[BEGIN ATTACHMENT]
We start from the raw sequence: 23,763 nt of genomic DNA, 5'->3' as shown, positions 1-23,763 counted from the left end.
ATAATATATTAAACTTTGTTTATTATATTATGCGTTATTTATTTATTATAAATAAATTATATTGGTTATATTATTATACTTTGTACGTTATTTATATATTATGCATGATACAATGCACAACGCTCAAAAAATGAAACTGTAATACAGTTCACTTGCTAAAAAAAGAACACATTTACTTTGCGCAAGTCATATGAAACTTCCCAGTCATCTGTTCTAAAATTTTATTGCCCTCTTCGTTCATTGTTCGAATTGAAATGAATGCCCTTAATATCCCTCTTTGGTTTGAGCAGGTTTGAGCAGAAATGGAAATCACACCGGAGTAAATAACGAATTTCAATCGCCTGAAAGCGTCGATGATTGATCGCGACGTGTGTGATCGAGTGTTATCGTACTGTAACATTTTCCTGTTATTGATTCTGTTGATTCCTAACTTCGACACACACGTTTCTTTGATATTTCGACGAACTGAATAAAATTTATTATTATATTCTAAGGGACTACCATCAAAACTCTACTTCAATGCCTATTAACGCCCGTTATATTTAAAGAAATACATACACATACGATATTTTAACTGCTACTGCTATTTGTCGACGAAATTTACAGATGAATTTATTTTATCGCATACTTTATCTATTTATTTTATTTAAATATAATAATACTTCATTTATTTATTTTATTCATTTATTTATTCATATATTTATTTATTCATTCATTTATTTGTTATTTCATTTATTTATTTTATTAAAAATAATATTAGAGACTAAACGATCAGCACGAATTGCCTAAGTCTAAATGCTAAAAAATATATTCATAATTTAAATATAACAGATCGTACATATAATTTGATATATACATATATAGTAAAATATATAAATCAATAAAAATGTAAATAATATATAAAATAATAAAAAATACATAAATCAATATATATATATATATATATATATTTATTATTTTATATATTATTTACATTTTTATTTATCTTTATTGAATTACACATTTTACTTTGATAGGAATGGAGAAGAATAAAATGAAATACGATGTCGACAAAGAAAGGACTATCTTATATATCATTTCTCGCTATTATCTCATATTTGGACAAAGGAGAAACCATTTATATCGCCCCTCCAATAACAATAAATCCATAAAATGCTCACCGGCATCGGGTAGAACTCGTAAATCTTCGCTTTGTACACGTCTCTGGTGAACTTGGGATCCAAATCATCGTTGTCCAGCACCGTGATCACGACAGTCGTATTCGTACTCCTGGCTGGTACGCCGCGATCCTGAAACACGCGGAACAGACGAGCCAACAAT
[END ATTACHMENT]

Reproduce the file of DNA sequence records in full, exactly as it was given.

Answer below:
We start from the raw sequence: 23,763 nt of genomic DNA, 5'->3' as shown, positions 1-23,763 counted from the left end.
ATAATATATTAAACTTTGTTTATTATATTATGCGTTATTTATTTATTATAAATAAATTATATTGGTTATATTATTATACTTTGTACGTTATTTATATATTATGCATGATACAATGCACAACGCTCAAAAAATGAAACTGTAATACAGTTCACTTGCTAAAAAAAGAACACATTTACTTTGCGCAAGTCATATGAAACTTCCCAGTCATCTGTTCTAAAATTTTATTGCCCTCTTCGTTCATTGTTCGAATTGAAATGAATGCCCTTAATATCCCTCTTTGGTTTGAGCAGGTTTGAGCAGAAATGGAAATCACACCGGAGTAAATAACGAATTTCAATCGCCTGAAAGCGTCGATGATTGATCGCGACGTGTGTGATCGAGTGTTATCGTACTGTAACATTTTCCTGTTATTGATTCTGTTGATTCCTAACTTCGACACACACGTTTCTTTGATATTTCGACGAACTGAATAAAATTTATTATTATATTCTAAGGGACTACCATCAAAACTCTACTTCAATGCCTATTAACGCCCGTTATATTTAAAGAAATACATACACATACGATATTTTAACTGCTACTGCTATTTGTCGACGAAATTTACAGATGAATTTATTTTATCGCATACTTTATCTATTTATTTTATTTAAATATAATAATACTTCATTTATTTATTTTATTCATTTATTTATTCATATATTTATTTATTCATTCATTTATTTGTTATTTCATTTATTTATTTTATTAAAAATAATATTAGAGACTAAACGATCAGCACGAATTGCCTAAGTCTAAATGCTAAAAAATATATTCATAATTTAAATATAACAGATCGTACATATAATTTGATATATACATATATAGTAAAATATATAAATCAATAAAAATGTAAATAATATATAAAATAATAAAAAATACATAAATCAATATATATATATATATATATATATTTATTATTTTATATATTATTTACATTTTTATTTATCTTTATTGAATTACACATTTTACTTTGATAGGAATGGAGAAGAATAAAATGAAATACGATGTCGACAAAGAAAGGACTATCTTATATATCATTTCTCGCTATTATCTCATATTTGGACAAAGGAGAAACCATTTATATCGCCCCTCCAATAACAATAAATCCATAAAATGCTCACCGGCATCGGGTAGAACTCGTAAATCTTCGCTTTGTACACGTCTCTGGTGAACTTGGGATCCAAATCATCGTTGTCCAGCACCGTGATCACGACAGTCGTATTCGTACTCCTGGCTGGTACGCCGCGATCCTGAAACACGCGGAACAGACGAGCCAACAAT